advance that we will be flying and request a peanut free meal. He did caution that there may still be a chance of peanut oils inbr /
the food, he didnt have a way to confirm this. I told him that due to the circumstances I personally would pack my own mealsbr /
for my child. He also said that they cant guarentee that someone next to us wouldnt eat a reeses peanut butter cup etc. Hebr /
said the best thing would be to make sure that we were prepared...with benadryl and a epi pen. He also said that theirbr /
enhanced medical kits on ALL PLANES.. CARRY EPINEPHERINE. He said they would advise the flight not to servebr /
peanuts etc. he said that again they cant guarentee what other passengers will do. I hope this helps! julie/p

Posted on: Fri, 03/10/2000 - 9:44am
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pSorry he also said they wouldnt serve peanuts on the flight./p

Posted on: Fri, 03/10/2000 - 2:12pm
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pI wonder if they carry epipen jr as well as regular adult strength?/p

Posted on: Sat, 04/08/2000 - 4:20am
Astrid's picture
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Joined: 02/15/1999 - 09:00

pWould you please let us know if/when this story airs? Thank you. /p
pI have a 2yr old with fatal allergies to peanuts; we feel comfortable with United since they don't serve peanuts anymore, so we don't have to worry about residue as much as before, however they don't generally make announcements to everyone on the flight....br /
During our last flight cross country, the woman sitting directly in front of my son was eating a PBJ sandwich, so I carefully and politely explained to her that my son has severe allergies, please do not come in contact with him, etc. ( I needed to go to the restroom, husband and son were sleeping:-)br /
Situations like this would be easier if it was simply announced over the intercom, so that everyone is aware of the situation, and an accidental exposure is less likely to occur. /p
pThank you for your efforts in writing a story like this one! It certainly raises awareness and hopefully will help families dealing with PA and flying!br /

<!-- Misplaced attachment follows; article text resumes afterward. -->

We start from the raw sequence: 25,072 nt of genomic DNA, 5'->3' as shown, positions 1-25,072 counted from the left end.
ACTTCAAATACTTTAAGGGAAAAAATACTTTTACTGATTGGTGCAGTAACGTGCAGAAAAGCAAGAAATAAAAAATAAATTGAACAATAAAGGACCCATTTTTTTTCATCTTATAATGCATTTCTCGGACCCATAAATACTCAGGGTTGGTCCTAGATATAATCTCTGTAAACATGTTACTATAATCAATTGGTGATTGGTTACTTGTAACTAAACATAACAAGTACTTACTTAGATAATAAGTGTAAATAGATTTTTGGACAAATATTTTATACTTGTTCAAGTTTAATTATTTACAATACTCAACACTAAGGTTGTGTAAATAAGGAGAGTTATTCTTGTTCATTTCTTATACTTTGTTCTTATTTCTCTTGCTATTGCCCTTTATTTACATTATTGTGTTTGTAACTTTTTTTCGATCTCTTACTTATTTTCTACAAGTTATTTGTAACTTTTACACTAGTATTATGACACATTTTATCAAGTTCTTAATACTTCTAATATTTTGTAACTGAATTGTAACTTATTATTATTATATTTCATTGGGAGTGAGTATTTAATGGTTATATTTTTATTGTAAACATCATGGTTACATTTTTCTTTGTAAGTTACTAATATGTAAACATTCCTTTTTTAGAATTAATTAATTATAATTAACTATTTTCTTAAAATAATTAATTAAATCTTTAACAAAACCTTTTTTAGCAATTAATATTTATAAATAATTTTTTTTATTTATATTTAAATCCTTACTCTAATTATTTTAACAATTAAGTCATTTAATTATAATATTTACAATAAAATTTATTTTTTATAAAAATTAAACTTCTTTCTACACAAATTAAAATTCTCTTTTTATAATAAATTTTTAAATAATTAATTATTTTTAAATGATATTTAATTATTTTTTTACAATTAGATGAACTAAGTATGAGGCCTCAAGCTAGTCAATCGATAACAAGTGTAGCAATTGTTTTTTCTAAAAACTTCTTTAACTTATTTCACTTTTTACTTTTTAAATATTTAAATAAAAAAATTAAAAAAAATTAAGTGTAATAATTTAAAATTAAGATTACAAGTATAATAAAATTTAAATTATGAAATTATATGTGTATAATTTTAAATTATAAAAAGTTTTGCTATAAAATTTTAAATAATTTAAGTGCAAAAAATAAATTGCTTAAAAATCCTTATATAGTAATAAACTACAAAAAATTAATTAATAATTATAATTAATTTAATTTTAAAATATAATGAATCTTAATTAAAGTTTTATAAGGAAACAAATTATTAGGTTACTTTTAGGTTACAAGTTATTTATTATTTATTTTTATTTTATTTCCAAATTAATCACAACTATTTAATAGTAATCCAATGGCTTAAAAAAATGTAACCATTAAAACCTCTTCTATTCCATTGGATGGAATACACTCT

Astridbr /
Mom in Reston, VA/p

Posted on: Wed, 04/12/2000 - 5:03am
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pI know of someone who was assurred of a peanut free flight, don't recall name of airlines, but while in-flight was horrifed to hear peanuts were being served. Her pa daughter did have a reaction from inhalation. Not sure of all the details. Please contact the South Orange County, California support group via [email]DoDoBah@aol.com[/email]./p
pAlso there are two reports titled, "Self-reported reactions to peanut on commercial airliners" and "Airline snack foods: Tension in the peanut gallery" by the Journal of Allergy and Clincial Immunology by Mosby, Inc. dated July 1999, Volume 104, Number 1./p
pLook into scientific research regarding "skin contact urticari syndrome" through [url="http://www.ncbi.nlm.nih.gov/pubmed"]www.ncbi.nlm.nih.gov/pubmed[/url] ???/p
pKeep us posted./p

Posted on: Tue, 04/25/2000 - 12:35am
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pThe airline I was talking about is American/p

Posted on: Wed, 04/26/2000 - 9:55am
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Joined: 02/17/1999 - 09:00

pHi, I am a Canadian so have no experience searching for US airlines rules but I am a librarian and using what I know about finding Canadian airline policies I tried similar strategies for the US. This is what I have learned so far. All airlines must file their "conditions of carriage" with the "Office of the Secretary" at your federal government's Department of Transportation. These are known as airline tariffs and they set out everything there is to know about the fares, rules, policies etcetera for each U.S. airline. They are extremely detailed and apparently they are public documents. Perhaps a local library or government office might have them available or perhaps someone at the DOT can give you a web site/search engine for a DOT site where they can be keyword searched or read online. I have to go and work on another question now, I am at work tonight. If I learn anything more I will check in again. Hope this helps./p